• Radha Poovendran is Professor of the Department of Electrical & Computer Engineering at the University of Washington. He is the founding director of the Network Security Lab and is a founding member and associate director of research for the UW's Center for Excellence in Information Assurance Research and Education. He has also been a member of the advisory boards for Information Security Education and Networking Education Outreach at UW. In collaboration with NSF, he served as the chair and principal investigator for a Visioning Workshop on Smart and Connected Communities Research and Education in 2016. Poovendran's research focuses on wireless and sensor network security, adversarial modeling, privacy and anonymity in public wireless networks and cyber-physical systems security. He co-authored a book titled Submodularity in Dynamics and Control of Networked Systems and co-edited a book titled Secure Localization and Time Synchronization in Wireless Ad Hoc and Sensor Networks. Poovendran is a Fellow of IEEE.

  7. Prof. Carlos Rubio-Medrano 

    • Carlos Rubio-Medrano is an Assistant Professor of Computer Science at Texas A&M University – Corpus Christi. He received the PhD Degree in Computer Science from Arizona State University (ASU) in 2016. His research interests include Cybersecurity and Software Verification and Validation for emerging technologies such as Artificial Intelligence, Mobile Augmented Reality, and Unmanned Aerial Vehicles. In addition, he has also worked on the cybersecurity protection of Cyber Physical Systems for Energy Distribution, e.g., the power grid, the gas, and the oil industries. He is a member of the ACM.

  8. Prof. Henrik Sandberg 

    • Henrik Sandberg is Professor at the Division of Decision and Control Systems, KTH Royal Institute of Technology, Stockholm, Sweden. He received the M.Sc. degree in engineering physics and the Ph.D. degree in automatic control from Lund University, Lund, Sweden, in 1999 and 2004, respectively. From 2005 to 2007, he was a Postdoctoral Scholar at the California Institute of Technology, Pasadena, USA. In 2013, he was a Visiting Scholar at the Laboratory for Information and Decision Systems (LIDS) at MIT, Cambridge, USA. His current research interests include security of cyber-physical systems, power systems, model reduction, and fundamental limitations in control. He has served on the editorial boards of IEEE Transactions on Automatic Control and the IFAC Journal Automatica.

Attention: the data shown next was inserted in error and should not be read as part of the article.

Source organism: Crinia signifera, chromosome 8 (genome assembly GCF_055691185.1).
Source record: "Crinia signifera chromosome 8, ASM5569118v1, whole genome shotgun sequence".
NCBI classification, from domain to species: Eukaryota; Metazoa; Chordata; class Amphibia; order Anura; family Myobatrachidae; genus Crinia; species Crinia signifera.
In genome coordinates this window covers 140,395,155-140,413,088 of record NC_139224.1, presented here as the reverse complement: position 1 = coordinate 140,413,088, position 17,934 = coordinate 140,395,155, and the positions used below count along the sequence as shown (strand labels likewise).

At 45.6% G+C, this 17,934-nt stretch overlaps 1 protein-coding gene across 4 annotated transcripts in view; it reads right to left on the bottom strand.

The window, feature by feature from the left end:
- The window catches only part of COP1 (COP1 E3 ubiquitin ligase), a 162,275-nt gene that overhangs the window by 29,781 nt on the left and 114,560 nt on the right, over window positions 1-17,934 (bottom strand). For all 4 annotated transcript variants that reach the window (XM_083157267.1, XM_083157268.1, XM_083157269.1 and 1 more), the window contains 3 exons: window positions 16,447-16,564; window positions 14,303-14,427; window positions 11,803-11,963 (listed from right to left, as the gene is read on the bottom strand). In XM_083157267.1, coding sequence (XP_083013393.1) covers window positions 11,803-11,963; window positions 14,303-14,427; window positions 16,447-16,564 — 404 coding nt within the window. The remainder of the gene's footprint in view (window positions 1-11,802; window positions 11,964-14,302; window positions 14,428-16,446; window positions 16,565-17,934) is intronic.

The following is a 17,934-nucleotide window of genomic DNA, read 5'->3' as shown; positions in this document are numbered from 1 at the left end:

9. Prof. Bruno Sinopoli 

    • Bruno Sinopoli is the Department Chair and Das Family Distinguished Professor in the Electrical & Systems Engineering Department at Washington University in St. Louis. He comes to Washington University from Carnegie Mellon University, where he was a professor in the Department of Electrical & Computer Engineering and co-director of the Smart Infrastructure Institute. He also had appointments in the Robotics Institute and in Mechanical Engineering. In 2010, he received the George Tallman Ladd Research Award from the Carnegie Institute of Technology at Carnegie Mellon, as well as an NSF CAREER Award, which is awarded to junior faculty who model the role of teacher-scholar through outstanding research, excellent education and the integration of education and research. He joined the faculty at Carnegie Mellon as an assistant professor in 2007. Previously, he was a postdoctoral fellow at the University of California, Berkeley and Stanford University.

  10. Prof. Quanyan Zhu

    • Quanyan Zhu received the B.Eng. degree (Hons.) in electrical engineering from McGill University in 2006, the M.A.Sc. degree from the University of Toronto in 2008, and the Ph.D. degree from the University of Illinois at Urbana-Champaign (UIUC) in 2013. From 2013 to 2014, he was a Post-Doctoral Research Associate at the Department of Electrical Engineering, Princeton University. He is currently an Associate Professor with the Department of Electrical and Computer Engineering, New York University (NYU). He is also an affiliated Faculty Member with the Center of Cyber Security and the Center for Urban Science and Progress, NYU. His current research interests include cyber-physical systems, cyber security and deception, game theory, machine learning, and network optimization and control. He was a recipient of many awards including the NSF CAREER Award, the NSERC Canada Graduate Scholarship (CGS), the Mavis Future Faculty Fellowships, and the NSERC Postdoctoral Fellowship (PDF). He is a member of the IEEE.